As Congress and the Administration consider proposals to address immigration reform, the Wilson Center’s Mexico Institute and Latin American Program are pleased to share with you the following resources on regional migration.
By Duncan Wood, comments on the Roundtable series of the Canadian International Council, 1/21/2013
As U.S. President Barack Obama begins his second term, he faces a number of major challenges and deep divisions on the domestic front. But for the first time in living memory, a U.S. president can look forward to a four-year period in which the country’s energy policy is characterized by abundance, rather than scarcity.
The past four years have seen a revolution in the hydrocarbons industry across the world, but it has been particularly keenly felt in the United States. The advent of shale gas has meant lower energy costs and increased competitiveness for business. In oil production, developments in hydraulic fracturing and new discoveries have made a mockery of the claims of “peak oil” a few years ago.
Coinciding U.S. and Mexican presidential elections offer a natural opportunity to look at the evolving context of bilateral relations and look forward for ways to strengthen ties. The Mexico Institute is pleased to launch an electronic version of its new policy report, “New Ideas for a New Era: Policy Options for the Next Stage in U.S.-Mexico Relations,” by Christopher E. Wilson, Eric L. Olson, Miguel R. Salazar, Andrew Selee, and Duncan Wood. The policy report highlights five key issues with the potential to strengthen U.S.-Mexico relations. A printed version of this report will be available shortly.
Today Mexico’s President Enrique Peña Nieto announced his government’s much anticipated security strategy to a nation exhausted and traumatized by six years of devastating violence and skyrocketing crime. In his statement he committed to heed the mandate of Mexican citizens in the last election calling for a country at peace and based on “respect and protection of human rights.”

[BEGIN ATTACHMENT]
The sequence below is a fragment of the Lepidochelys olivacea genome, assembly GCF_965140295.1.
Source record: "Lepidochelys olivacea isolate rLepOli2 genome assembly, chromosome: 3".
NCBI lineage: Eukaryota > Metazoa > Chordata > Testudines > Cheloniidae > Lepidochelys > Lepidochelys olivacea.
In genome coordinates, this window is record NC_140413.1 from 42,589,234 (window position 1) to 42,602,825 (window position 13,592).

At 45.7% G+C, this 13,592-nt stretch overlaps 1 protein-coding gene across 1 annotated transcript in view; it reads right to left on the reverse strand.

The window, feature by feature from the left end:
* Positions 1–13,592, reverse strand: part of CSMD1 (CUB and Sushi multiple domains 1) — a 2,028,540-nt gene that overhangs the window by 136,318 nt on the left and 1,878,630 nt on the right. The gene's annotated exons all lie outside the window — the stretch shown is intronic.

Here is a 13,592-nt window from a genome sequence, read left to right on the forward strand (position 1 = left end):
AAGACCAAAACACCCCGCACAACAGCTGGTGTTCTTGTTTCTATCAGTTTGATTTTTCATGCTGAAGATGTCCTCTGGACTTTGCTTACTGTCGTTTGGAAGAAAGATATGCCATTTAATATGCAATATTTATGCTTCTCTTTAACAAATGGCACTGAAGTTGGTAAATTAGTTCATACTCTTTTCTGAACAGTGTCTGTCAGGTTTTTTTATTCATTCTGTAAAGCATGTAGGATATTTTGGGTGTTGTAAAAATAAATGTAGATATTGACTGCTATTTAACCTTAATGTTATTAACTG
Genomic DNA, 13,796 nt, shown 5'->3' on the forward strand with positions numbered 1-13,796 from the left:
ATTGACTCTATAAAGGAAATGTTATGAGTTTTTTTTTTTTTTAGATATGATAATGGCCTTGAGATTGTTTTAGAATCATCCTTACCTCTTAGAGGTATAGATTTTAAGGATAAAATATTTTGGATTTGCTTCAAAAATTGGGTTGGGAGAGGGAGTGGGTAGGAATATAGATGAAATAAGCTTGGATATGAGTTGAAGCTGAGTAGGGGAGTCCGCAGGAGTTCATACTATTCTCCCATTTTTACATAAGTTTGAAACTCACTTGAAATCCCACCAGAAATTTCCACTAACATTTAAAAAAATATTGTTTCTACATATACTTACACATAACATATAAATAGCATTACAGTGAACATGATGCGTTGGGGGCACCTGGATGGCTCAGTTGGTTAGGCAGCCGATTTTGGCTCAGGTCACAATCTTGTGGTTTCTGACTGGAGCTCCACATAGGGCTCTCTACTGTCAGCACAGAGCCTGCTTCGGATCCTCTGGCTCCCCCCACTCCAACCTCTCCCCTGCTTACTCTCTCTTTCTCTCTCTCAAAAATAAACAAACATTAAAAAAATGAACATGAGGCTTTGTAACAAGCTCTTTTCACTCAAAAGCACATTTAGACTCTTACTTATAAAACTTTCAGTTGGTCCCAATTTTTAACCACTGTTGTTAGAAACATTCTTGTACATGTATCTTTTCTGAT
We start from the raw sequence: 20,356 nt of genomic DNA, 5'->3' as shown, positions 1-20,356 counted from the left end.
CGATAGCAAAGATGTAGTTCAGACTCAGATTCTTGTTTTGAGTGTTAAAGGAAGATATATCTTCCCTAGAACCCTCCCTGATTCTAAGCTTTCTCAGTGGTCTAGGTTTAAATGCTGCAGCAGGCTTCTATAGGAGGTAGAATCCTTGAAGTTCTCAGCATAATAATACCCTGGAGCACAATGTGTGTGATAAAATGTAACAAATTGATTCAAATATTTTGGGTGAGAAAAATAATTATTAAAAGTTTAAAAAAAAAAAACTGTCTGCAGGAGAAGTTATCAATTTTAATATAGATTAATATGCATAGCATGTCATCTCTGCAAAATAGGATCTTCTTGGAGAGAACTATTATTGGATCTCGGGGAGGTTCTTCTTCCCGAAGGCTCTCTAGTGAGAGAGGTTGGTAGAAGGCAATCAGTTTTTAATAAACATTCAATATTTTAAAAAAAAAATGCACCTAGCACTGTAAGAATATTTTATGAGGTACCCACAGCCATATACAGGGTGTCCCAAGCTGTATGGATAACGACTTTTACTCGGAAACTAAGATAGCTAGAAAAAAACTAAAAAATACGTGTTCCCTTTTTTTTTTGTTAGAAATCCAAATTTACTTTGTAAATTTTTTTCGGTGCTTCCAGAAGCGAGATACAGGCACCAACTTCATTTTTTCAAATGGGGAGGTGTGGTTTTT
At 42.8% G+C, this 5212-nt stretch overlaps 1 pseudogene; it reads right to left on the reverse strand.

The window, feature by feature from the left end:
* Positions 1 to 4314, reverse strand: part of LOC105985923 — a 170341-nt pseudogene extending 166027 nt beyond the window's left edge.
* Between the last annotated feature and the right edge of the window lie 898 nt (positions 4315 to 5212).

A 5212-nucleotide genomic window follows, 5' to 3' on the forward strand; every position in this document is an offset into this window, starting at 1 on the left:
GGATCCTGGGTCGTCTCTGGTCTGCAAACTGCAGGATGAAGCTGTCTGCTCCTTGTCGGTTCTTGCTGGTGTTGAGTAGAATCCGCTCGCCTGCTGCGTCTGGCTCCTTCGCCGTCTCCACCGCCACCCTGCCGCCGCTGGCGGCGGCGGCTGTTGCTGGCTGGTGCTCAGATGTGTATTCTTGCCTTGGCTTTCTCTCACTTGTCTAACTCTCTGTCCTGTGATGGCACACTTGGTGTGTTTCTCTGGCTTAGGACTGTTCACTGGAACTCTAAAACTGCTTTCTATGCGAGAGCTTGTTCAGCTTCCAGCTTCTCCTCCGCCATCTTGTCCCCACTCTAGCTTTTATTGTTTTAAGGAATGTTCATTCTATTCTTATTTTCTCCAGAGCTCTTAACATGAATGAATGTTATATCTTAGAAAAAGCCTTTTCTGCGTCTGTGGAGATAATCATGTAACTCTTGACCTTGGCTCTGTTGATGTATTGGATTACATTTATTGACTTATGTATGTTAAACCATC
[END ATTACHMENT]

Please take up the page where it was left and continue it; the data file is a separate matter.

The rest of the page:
Andrew Selee comments on the announcement of a new Mexican Ambassador to the U.S.
El Gobierno de Enrique Peña Nieto considera nombrar a Eduardo Medina Mora como Embajador de México en Estados Unidos.De acuerdo con fuentes diplomáticas, Medina Mora, ex Procurador General de la República y actualmente Embajador de México en Gran Bretaña, relevará en el cargo a Arturo Sarukhan. Para ser nombrado, Medina Mora tiene que ser ratificado por el Senado. Andrew Selee, director del Mexico Institute del Woodrow Wilson Center, con sede en Washington, afirmó que el perfil de Medina Mora es una mezcla interesante, al combinar experiencia en el sector privado, en cuestiones de seguridad y en la diplomacia.
We invite you to watch our new CONTEXT video series on the Latino Electorate. Each video interview features distinguished panelists and immigration experts discussing the results of the 2012 election, the implications for the Grand Old Party, the Arizona experience, and a look ahead at the future of the Latino Electorate.
To view each of our videos please click the links below.
The North American Free Trade Agreement was signed twenty years ago today by US President George H.W. Bush, Mexican President Carlos Salinas, and Canadian Prime Minister Brian Mulroney, and while an update is long overdue, the one needed is probably of a different nature than many would expect.
Duncan Wood, Director of Mexico Institute 12/17/2012
The signing of the Pacto is highly symbolic but we have yet to determine whether or not it will make a difference to the levels of Congressional (and broader political) cooperation between the parties. For me the Pacto symbolizes a well-established Mexican and Priista tradition of making an effort to bring diverse factions under the same political umbrella. Pena Nieto has offered this deal to his counterparts in the PAN and PRD as a way of showing inclusiveness and a willingness to compromise, as well as the much-vaunted commitment to “effective government”.
Each month, the Mexico Institute will review and highlight the month’s activities and feature them here.
Visitors will be able to watch the recap from our most recent events, browse our new publications, and read articles that feature key media appearances of the Mexico Institute staff. We hope you will find this review useful and informative. Enjoy!
November 7th: “U.S.-Mexico Relations Under President Obama’s Second Term”
The Woodrow Wilson Center’s Mexico Institute is pleased to share with you the following analysis on the implications of the 2012 U.S. Presidential Elections for the U.S.-Mexico Relationship. Select pieces offer an overview of U.S.-Mexico Relations, insights into the future of an Obama-Peña Nieto relationship, reflections on the continued positive trends in U.S.-Mexico Trade, and an analysis of the Latino Electorate and immigration in the 2012 elections. Each piece is available separately below or you can download the full PDF here.